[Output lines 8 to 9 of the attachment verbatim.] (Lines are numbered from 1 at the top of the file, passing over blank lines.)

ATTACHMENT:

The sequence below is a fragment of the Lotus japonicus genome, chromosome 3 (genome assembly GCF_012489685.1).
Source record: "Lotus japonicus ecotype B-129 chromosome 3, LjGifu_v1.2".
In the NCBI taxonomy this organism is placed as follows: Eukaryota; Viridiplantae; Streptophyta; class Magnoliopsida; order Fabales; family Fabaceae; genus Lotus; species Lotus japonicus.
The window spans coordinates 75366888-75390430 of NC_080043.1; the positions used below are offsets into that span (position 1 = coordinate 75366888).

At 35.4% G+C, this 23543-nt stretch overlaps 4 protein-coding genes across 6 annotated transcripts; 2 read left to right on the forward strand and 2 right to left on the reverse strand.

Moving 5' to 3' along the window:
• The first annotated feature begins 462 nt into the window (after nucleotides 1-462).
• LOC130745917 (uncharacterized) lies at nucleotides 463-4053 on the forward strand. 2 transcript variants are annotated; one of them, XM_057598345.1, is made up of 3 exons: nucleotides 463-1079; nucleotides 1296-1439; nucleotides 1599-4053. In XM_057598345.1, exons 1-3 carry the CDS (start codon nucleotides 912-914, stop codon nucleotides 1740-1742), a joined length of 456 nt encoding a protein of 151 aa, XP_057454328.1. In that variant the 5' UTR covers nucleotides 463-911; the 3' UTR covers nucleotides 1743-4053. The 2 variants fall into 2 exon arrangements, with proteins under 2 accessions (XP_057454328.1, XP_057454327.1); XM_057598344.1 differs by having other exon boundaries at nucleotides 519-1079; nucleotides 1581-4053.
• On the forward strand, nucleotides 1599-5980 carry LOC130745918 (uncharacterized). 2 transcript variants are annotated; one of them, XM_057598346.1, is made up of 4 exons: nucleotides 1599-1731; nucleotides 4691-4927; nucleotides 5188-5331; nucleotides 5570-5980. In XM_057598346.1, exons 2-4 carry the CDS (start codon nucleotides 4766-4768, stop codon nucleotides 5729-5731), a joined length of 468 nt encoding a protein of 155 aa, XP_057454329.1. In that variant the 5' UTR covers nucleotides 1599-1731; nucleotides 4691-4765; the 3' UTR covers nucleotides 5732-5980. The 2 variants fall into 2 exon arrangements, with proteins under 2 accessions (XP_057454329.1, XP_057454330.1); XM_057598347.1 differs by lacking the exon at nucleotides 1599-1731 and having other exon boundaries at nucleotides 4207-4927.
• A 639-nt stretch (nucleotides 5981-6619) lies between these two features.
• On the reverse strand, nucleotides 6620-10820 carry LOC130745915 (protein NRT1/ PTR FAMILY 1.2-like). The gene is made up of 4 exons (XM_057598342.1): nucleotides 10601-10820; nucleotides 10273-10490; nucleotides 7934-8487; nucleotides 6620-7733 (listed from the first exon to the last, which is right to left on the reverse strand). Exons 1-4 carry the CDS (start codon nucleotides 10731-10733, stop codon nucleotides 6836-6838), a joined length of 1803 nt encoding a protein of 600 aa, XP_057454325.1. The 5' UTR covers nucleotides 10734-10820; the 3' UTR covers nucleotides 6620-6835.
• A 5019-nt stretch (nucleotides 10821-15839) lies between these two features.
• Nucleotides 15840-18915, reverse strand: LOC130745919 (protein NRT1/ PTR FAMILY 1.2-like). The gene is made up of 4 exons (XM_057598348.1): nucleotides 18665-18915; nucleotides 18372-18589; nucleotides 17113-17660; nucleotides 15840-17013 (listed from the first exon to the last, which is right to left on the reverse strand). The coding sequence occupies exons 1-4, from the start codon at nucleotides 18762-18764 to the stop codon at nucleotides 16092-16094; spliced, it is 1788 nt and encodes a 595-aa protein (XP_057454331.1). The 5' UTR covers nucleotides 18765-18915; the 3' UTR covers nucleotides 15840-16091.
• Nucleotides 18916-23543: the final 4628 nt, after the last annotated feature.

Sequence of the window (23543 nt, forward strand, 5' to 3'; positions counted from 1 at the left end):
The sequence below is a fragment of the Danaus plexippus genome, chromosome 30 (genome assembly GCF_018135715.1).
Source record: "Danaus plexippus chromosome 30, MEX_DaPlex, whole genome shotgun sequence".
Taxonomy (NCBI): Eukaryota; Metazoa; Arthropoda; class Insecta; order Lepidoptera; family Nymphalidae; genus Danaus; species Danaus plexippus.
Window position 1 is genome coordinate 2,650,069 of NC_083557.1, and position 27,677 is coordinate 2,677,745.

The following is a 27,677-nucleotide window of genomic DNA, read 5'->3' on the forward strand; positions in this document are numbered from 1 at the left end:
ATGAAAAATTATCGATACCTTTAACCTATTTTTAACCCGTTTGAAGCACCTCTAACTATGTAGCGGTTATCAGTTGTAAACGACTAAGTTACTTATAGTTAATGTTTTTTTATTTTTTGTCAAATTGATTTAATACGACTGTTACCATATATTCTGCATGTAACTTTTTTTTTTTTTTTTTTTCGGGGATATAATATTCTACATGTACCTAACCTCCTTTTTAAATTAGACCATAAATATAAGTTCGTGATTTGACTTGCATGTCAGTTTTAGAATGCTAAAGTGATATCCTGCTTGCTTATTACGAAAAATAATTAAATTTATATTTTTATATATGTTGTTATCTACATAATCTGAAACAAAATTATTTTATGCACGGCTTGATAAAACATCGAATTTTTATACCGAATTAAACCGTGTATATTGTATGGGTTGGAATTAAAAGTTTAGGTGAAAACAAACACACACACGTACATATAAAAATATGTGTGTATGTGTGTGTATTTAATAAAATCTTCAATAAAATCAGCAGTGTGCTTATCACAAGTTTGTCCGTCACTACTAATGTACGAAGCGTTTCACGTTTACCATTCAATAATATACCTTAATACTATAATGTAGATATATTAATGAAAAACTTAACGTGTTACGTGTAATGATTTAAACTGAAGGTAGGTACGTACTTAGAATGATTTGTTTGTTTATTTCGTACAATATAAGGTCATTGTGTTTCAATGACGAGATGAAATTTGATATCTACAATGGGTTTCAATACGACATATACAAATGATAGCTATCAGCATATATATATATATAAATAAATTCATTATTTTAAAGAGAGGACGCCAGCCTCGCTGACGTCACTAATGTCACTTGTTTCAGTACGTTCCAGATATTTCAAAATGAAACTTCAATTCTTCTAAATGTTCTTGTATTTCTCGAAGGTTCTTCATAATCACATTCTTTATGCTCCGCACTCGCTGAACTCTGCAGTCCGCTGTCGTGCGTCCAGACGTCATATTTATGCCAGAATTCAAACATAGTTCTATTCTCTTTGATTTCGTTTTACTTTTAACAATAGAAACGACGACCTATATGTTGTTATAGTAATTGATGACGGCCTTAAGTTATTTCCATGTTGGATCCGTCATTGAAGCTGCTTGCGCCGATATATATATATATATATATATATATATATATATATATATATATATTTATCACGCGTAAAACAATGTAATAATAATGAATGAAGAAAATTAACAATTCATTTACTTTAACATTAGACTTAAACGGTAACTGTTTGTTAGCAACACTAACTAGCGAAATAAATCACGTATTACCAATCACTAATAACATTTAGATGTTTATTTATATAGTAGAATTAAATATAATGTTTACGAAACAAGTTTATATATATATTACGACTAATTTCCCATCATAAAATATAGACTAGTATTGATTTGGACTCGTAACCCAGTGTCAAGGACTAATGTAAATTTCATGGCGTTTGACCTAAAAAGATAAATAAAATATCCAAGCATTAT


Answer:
• LOC130745917 (uncharacterized) lies at nucleotides 463-4053 on the forward strand. 2 transcript variants are annotated; one of them, XM_057598345.1, is made up of 3 exons: nucleotides 463-1079; nucleotides 1296-1439; nucleotides 1599-4053. In XM_057598345.1, exons 1-3 carry the CDS (start codon nucleotides 912-914, stop codon nucleotides 1740-1742), a joined length of 456 nt encoding a protein of 151 aa, XP_057454328.1. In that variant the 5' UTR covers nucleotides 463-911; the 3' UTR covers nucleotides 1743-4053. The 2 variants fall into 2 exon arrangements, with proteins under 2 accessions (XP_057454328.1, XP_057454327.1); XM_057598344.1 differs by having other exon boundaries at nucleotides 519-1079; nucleotides 1581-4053.
• On the forward strand, nucleotides 1599-5980 carry LOC130745918 (uncharacterized). 2 transcript variants are annotated; one of them, XM_057598346.1, is made up of 4 exons: nucleotides 1599-1731; nucleotides 4691-4927; nucleotides 5188-5331; nucleotides 5570-5980. In XM_057598346.1, exons 2-4 carry the CDS (start codon nucleotides 4766-4768, stop codon nucleotides 5729-5731), a joined length of 468 nt encoding a protein of 155 aa, XP_057454329.1. In that variant the 5' UTR covers nucleotides 1599-1731; nucleotides 4691-4765; the 3' UTR covers nucleotides 5732-5980. The 2 variants fall into 2 exon arrangements, with proteins under 2 accessions (XP_057454329.1, XP_057454330.1); XM_057598347.1 differs by lacking the exon at nucleotides 1599-1731 and having other exon boundaries at nucleotides 4207-4927.